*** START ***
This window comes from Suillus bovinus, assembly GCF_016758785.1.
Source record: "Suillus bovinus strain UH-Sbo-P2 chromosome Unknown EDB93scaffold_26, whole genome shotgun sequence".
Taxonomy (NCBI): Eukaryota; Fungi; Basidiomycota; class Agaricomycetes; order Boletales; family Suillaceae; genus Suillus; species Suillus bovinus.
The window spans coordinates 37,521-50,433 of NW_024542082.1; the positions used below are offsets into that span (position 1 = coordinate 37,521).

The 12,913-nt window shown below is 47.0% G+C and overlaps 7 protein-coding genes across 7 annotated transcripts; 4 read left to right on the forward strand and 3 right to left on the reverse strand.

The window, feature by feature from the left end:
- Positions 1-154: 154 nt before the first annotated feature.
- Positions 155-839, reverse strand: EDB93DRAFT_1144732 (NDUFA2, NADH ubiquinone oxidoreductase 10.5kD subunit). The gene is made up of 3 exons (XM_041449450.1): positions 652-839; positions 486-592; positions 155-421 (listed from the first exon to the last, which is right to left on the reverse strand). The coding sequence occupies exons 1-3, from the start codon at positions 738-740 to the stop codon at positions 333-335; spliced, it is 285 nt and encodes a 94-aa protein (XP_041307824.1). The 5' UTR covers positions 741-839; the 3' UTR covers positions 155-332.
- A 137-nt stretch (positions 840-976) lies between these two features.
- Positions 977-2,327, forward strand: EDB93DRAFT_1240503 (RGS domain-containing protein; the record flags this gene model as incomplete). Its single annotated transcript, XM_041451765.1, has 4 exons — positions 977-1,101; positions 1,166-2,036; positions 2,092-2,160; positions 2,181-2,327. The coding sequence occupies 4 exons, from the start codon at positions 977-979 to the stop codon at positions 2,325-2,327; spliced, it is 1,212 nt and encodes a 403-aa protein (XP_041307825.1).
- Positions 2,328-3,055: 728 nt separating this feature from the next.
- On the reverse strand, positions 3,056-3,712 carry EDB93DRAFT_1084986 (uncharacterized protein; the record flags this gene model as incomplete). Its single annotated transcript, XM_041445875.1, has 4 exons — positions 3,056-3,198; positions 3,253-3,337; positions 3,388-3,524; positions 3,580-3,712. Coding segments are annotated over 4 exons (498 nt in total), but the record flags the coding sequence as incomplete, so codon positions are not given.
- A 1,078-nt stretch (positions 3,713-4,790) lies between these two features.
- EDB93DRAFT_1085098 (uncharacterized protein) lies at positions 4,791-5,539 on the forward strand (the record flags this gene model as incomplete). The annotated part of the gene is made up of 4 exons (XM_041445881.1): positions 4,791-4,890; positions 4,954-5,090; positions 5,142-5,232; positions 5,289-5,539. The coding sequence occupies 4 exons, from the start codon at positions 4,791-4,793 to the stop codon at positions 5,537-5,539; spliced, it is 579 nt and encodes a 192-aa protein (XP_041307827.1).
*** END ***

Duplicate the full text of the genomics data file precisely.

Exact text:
This window comes from Suillus bovinus, assembly GCF_016758785.1.
Source record: "Suillus bovinus strain UH-Sbo-P2 chromosome Unknown EDB93scaffold_26, whole genome shotgun sequence".
Taxonomy (NCBI): Eukaryota; Fungi; Basidiomycota; class Agaricomycetes; order Boletales; family Suillaceae; genus Suillus; species Suillus bovinus.
The window spans coordinates 37,521-50,433 of NW_024542082.1; the positions used below are offsets into that span (position 1 = coordinate 37,521).

The 12,913-nt window shown below is 47.0% G+C and overlaps 7 protein-coding genes across 7 annotated transcripts; 4 read left to right on the forward strand and 3 right to left on the reverse strand.

The window, feature by feature from the left end:
- Positions 1-154: 154 nt before the first annotated feature.
- Positions 155-839, reverse strand: EDB93DRAFT_1144732 (NDUFA2, NADH ubiquinone oxidoreductase 10.5kD subunit). The gene is made up of 3 exons (XM_041449450.1): positions 652-839; positions 486-592; positions 155-421 (listed from the first exon to the last, which is right to left on the reverse strand). The coding sequence occupies exons 1-3, from the start codon at positions 738-740 to the stop codon at positions 333-335; spliced, it is 285 nt and encodes a 94-aa protein (XP_041307824.1). The 5' UTR covers positions 741-839; the 3' UTR covers positions 155-332.
- A 137-nt stretch (positions 840-976) lies between these two features.
- Positions 977-2,327, forward strand: EDB93DRAFT_1240503 (RGS domain-containing protein; the record flags this gene model as incomplete). Its single annotated transcript, XM_041451765.1, has 4 exons — positions 977-1,101; positions 1,166-2,036; positions 2,092-2,160; positions 2,181-2,327. The coding sequence occupies 4 exons, from the start codon at positions 977-979 to the stop codon at positions 2,325-2,327; spliced, it is 1,212 nt and encodes a 403-aa protein (XP_041307825.1).
- Positions 2,328-3,055: 728 nt separating this feature from the next.
- On the reverse strand, positions 3,056-3,712 carry EDB93DRAFT_1084986 (uncharacterized protein; the record flags this gene model as incomplete). Its single annotated transcript, XM_041445875.1, has 4 exons — positions 3,056-3,198; positions 3,253-3,337; positions 3,388-3,524; positions 3,580-3,712. Coding segments are annotated over 4 exons (498 nt in total), but the record flags the coding sequence as incomplete, so codon positions are not given.
- A 1,078-nt stretch (positions 3,713-4,790) lies between these two features.
- EDB93DRAFT_1085098 (uncharacterized protein) lies at positions 4,791-5,539 on the forward strand (the record flags this gene model as incomplete). The annotated part of the gene is made up of 4 exons (XM_041445881.1): positions 4,791-4,890; positions 4,954-5,090; positions 5,142-5,232; positions 5,289-5,539. The coding sequence occupies 4 exons, from the start codon at positions 4,791-4,793 to the stop codon at positions 5,537-5,539; spliced, it is 579 nt and encodes a 192-aa protein (XP_041307827.1).